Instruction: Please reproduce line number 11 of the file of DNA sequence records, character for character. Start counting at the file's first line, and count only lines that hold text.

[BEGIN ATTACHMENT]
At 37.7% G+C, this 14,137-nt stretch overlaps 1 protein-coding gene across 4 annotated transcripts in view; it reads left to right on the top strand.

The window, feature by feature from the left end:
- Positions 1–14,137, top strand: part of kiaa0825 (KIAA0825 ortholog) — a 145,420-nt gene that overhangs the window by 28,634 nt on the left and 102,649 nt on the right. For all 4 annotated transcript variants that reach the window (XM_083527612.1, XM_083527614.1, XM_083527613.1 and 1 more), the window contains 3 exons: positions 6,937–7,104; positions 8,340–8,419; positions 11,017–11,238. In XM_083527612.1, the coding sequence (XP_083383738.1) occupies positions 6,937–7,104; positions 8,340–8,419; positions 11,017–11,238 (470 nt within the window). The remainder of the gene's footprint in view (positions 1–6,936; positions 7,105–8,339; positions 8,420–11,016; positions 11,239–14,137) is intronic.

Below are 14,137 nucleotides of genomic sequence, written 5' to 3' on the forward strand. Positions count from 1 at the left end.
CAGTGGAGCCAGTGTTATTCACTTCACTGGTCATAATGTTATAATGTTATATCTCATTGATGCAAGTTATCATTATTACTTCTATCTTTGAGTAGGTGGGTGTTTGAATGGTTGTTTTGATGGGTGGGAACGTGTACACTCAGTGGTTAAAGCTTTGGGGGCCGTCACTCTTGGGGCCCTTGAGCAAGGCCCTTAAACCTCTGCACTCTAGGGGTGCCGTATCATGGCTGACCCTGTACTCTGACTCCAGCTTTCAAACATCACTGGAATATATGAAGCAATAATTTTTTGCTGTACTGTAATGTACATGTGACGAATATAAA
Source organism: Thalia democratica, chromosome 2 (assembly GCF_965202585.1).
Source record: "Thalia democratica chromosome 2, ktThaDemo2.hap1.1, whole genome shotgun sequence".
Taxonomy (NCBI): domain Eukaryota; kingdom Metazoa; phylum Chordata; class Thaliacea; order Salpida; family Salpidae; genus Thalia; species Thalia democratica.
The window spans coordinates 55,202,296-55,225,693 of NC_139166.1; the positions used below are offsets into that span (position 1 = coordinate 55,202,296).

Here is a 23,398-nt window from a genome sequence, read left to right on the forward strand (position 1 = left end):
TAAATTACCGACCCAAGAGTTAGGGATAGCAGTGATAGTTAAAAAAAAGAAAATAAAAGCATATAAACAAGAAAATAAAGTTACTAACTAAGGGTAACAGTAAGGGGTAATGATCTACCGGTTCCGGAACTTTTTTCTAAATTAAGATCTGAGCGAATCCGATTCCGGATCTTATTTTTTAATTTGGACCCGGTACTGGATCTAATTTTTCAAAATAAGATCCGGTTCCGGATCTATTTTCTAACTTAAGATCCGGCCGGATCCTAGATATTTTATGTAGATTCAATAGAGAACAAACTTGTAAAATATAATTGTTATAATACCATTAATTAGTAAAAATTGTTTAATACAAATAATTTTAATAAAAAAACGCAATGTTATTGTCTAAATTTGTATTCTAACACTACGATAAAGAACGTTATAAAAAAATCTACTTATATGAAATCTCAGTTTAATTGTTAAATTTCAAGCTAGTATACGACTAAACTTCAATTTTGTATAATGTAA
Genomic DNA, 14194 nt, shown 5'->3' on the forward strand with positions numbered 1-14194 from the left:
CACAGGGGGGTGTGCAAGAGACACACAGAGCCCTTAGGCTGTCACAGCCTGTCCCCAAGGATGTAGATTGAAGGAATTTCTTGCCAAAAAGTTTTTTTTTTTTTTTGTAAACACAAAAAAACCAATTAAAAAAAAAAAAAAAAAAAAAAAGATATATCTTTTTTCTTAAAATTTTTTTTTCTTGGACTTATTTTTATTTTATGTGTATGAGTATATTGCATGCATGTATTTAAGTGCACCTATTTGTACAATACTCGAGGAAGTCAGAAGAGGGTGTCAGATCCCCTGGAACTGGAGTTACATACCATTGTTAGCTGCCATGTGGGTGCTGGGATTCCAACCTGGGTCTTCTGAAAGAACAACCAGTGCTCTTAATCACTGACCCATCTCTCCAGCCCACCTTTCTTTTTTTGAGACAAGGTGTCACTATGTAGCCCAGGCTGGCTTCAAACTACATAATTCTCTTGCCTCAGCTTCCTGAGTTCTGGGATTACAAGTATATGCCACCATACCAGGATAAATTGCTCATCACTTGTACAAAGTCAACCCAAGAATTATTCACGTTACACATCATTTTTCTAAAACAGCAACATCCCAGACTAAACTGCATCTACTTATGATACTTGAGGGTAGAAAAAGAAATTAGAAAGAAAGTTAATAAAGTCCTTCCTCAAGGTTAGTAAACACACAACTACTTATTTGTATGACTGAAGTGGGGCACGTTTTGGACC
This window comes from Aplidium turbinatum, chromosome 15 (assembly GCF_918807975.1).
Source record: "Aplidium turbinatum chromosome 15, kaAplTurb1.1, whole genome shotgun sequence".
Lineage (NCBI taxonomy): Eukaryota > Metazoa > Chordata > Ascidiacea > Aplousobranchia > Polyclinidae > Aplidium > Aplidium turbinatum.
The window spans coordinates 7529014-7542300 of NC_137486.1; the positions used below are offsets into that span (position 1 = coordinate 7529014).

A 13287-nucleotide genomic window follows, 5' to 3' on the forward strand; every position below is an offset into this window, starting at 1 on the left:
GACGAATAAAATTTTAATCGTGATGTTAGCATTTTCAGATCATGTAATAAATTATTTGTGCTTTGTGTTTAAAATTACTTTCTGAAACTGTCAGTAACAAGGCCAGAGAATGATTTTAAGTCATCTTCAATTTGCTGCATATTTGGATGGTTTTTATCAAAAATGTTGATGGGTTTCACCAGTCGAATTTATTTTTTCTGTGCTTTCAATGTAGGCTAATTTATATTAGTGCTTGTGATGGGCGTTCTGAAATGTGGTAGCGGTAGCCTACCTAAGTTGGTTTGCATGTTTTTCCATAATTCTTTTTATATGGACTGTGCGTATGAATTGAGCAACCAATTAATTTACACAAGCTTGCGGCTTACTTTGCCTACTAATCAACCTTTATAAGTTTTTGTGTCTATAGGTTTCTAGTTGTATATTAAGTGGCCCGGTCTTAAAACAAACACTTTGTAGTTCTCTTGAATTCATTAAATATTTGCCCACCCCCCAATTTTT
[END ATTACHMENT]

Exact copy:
TAAATTACCGACCCAAGAGTTAGGGATAGCAGTGATAGTTAAAAAAAAGAAAATAAAAGCATATAAACAAGAAAATAAAGTTACTAACTAAGGGTAACAGTAAGGGGTAATGATCTACCGGTTCCGGAACTTTTTTCTAAATTAAGATCTGAGCGAATCCGATTCCGGATCTTATTTTTTAATTTGGACCCGGTACTGGATCTAATTTTTCAAAATAAGATCCGGTTCCGGATCTATTTTCTAACTTAAGATCCGGCCGGATCCTAGATATTTTATGTAGATTCAATAGAGAACAAACTTGTAAAATATAATTGTTATAATACCATTAATTAGTAAAAATTGTTTAATACAAATAATTTTAATAAAAAAACGCAATGTTATTGTCTAAATTTGTATTCTAACACTACGATAAAGAACGTTATAAAAAAATCTACTTATATGAAATCTCAGTTTAATTGTTAAATTTCAAGCTAGTATACGACTAAACTTCAATTTTGTATAATGTAA